The tennis training system may also include a container of adhesive. The adhesive is used for adhesively connecting the lower concave surface of a connection disc to the outer surface of a tennis ball. The training system may also come with a plurality of additional connection discs for adhesively connecting to respective additional tennis balls. In one aspect, the tennis ball is a first tennis ball of a first type, and the training system further comprises a second tennis ball of a second type.

A method of practicing tennis is also provided herein. In one aspect, the method includes connecting a vibration dampener to a string bed of a tennis racket. The vibration dampener has a loop forming an eyelet that is operatively connected to a proximal end of an elastic cord. The elastic cord has a distal end that is operatively connected to a first tennis ball in such a manner that an exterior surface of the first tennis ball is not pierced. The elastic cord also has a proximal end that is operatively connected to the vibration dampener.

The method also includes hitting the first tennis ball with the tennis racket a first time, and receiving the first tennis ball back in response to a rebound caused by the elastic nature of the cord. The first tennis ball may be a pressured ball, a low-compression ball, a pressureless ball, a foam ball or a sponge ball.

The method may further comprise removing the first tennis ball from the distal end of the elastic cord; attaching a second tennis ball to the distal end of the elastic cord; hitting the second tennis ball with the tennis racket a first time; and receiving the second tennis ball back in response to a rebound caused by the elastic nature of the cord.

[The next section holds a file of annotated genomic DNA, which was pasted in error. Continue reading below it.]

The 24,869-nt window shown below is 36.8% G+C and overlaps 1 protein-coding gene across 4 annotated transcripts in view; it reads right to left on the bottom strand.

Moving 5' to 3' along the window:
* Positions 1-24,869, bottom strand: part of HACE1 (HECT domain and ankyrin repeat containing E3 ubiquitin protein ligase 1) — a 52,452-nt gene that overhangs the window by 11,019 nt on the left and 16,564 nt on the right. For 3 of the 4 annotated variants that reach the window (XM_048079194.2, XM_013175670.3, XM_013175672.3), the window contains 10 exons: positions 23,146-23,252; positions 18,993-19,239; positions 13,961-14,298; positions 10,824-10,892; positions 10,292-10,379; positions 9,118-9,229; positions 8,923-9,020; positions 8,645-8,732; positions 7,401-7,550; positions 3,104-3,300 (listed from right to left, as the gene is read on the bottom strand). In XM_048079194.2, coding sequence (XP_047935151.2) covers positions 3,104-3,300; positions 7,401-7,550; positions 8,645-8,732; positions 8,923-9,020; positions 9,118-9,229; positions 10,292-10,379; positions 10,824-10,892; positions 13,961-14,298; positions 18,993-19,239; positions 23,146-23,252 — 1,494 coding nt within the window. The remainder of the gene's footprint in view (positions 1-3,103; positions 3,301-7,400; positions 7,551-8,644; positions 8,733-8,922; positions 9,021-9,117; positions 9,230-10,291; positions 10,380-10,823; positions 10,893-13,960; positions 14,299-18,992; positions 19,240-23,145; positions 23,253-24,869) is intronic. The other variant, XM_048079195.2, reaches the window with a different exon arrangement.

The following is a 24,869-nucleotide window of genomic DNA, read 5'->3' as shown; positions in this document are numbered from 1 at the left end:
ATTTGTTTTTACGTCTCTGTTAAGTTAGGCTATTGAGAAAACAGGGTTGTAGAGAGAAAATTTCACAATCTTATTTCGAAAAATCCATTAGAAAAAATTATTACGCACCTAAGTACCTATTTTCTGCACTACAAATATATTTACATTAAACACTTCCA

In one aspect, a first connection disc is adhesively connected to the first tennis ball. Likewise, a second connection disc is adhesively connected to the second tennis ball. Each of the first and second discs comprises (1) a lower concave surface for receiving adhesive and contacting the exterior surface of the respective first and second tennis balls, and (2) a loop forming an eyelet for operatively connecting the distal end of the elastic cord to the disc.

Methods for teaching and practicing tennis are also provided. First, a method for teaching tennis is provided. The method first includes obtaining a tennis training system. The tennis training system may be any of the training systems described above. The training system is obtained and used by a tennis instructor. The instructor need not be a full-time or professional instructor. Next, the method includes demonstrating use of the tennis training system by repeatedly hitting the tennis ball with the tennis racket. The tennis ball rebounds each time it is struck in response to the elastic nature of the cord. Then, the method includes inviting a student to also repetitively hit a tennis ball using a tennis racket having a tennis training system attached thereto.

The tennis balls used by the instructor and the student may be any of a pressureless ball, a pressured ball, a low-compression ball, a sponge ball or a foam ball.